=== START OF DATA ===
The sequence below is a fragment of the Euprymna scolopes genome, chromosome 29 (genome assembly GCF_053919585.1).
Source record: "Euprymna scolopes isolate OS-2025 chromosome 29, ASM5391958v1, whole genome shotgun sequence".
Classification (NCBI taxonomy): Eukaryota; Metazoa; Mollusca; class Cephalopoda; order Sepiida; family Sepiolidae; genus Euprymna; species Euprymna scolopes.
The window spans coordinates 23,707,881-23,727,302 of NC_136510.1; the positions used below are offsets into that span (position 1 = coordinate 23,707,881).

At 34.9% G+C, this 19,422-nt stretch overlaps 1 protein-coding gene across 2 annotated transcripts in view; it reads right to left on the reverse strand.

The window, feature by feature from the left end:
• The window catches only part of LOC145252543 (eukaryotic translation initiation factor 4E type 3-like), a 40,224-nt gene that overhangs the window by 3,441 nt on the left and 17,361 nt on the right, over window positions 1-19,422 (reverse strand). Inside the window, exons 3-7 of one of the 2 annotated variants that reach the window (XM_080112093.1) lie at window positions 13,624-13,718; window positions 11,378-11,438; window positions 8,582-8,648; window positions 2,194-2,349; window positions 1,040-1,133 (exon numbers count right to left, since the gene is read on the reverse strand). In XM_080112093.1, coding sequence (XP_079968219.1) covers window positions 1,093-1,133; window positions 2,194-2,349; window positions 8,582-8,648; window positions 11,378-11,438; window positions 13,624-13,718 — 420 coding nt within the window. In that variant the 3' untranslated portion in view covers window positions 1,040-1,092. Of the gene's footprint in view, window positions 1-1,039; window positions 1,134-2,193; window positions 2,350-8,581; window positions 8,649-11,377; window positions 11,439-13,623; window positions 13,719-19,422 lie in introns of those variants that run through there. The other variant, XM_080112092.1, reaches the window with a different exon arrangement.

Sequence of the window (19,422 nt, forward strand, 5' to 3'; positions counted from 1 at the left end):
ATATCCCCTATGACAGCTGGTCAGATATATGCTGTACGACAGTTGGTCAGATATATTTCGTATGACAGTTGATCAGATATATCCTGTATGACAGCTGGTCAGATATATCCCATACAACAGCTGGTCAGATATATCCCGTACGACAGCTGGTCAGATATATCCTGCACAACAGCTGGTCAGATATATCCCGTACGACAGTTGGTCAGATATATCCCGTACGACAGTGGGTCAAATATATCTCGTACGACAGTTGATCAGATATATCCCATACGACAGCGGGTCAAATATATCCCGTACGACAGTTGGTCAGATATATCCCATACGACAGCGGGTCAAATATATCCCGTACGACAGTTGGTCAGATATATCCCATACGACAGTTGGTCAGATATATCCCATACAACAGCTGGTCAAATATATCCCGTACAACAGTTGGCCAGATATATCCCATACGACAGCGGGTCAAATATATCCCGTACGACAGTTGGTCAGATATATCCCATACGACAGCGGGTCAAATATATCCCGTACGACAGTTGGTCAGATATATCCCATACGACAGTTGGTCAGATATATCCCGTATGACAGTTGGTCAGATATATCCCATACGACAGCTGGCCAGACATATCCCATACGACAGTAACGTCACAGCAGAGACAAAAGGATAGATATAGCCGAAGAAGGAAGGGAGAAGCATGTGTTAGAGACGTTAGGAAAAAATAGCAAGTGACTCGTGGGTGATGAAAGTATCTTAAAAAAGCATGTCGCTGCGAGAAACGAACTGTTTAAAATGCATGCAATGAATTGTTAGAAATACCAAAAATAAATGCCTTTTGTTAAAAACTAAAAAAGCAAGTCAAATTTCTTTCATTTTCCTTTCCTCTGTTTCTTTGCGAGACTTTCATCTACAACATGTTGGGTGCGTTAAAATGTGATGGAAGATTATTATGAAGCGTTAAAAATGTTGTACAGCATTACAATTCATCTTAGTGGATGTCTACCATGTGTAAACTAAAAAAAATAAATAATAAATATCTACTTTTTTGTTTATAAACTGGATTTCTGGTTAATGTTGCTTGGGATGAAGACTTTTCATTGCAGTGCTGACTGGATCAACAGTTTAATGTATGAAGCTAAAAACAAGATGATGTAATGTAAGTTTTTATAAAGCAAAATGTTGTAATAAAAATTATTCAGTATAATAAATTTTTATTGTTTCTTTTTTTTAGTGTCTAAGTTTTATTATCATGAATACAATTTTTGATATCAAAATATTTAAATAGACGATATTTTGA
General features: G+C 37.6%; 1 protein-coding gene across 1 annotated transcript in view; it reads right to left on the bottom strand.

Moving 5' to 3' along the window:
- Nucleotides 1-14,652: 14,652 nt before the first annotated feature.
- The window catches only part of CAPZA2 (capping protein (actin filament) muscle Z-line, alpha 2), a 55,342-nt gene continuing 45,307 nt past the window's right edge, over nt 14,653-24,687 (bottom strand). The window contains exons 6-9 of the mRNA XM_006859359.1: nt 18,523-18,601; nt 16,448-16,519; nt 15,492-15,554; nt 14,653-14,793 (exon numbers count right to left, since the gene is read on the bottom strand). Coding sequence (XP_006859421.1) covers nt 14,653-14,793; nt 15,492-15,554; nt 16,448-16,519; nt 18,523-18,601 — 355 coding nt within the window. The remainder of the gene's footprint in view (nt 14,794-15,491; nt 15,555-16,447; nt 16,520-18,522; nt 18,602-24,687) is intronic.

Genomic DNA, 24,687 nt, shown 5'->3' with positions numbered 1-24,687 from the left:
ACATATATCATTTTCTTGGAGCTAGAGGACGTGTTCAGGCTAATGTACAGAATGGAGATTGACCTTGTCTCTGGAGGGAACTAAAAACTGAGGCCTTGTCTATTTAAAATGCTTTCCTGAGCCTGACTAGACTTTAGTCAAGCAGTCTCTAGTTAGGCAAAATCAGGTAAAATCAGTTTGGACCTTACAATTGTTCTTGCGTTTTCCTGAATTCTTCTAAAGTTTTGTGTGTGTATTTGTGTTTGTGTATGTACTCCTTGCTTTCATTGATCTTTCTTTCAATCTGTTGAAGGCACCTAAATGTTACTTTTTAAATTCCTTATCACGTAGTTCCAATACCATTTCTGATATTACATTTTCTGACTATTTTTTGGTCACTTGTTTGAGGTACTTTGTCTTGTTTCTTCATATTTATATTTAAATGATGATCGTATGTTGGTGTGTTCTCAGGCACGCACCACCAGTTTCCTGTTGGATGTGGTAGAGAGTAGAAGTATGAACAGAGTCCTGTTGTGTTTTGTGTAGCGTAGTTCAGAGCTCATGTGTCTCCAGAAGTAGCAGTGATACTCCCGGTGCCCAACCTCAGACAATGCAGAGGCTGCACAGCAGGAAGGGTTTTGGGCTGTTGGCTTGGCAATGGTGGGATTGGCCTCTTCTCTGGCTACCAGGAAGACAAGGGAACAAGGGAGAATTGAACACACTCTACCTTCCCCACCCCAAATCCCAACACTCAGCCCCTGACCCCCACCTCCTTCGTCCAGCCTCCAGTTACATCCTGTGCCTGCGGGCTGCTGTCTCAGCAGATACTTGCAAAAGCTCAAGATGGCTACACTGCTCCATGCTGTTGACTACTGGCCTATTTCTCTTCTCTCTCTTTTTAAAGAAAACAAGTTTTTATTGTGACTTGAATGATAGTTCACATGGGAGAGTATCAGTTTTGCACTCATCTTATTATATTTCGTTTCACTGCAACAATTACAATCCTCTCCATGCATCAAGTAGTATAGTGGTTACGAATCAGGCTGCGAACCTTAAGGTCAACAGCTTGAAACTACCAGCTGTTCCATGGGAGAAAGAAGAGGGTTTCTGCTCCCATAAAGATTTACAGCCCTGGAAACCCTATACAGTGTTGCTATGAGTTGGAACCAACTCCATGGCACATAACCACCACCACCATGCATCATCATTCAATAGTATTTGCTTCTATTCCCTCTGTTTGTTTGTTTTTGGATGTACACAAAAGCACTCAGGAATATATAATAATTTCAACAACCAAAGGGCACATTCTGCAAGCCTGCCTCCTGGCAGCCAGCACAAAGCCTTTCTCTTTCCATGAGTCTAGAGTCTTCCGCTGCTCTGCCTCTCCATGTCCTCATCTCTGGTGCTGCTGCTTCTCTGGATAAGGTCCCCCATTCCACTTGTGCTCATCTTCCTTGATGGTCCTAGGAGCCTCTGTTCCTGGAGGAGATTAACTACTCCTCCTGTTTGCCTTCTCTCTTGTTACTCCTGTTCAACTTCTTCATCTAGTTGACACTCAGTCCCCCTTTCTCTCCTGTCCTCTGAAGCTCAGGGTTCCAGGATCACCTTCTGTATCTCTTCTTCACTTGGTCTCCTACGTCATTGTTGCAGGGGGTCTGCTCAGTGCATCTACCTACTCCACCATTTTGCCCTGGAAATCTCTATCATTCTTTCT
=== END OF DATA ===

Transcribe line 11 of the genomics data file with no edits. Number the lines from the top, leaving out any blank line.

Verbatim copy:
Moving 5' to 3' along the window: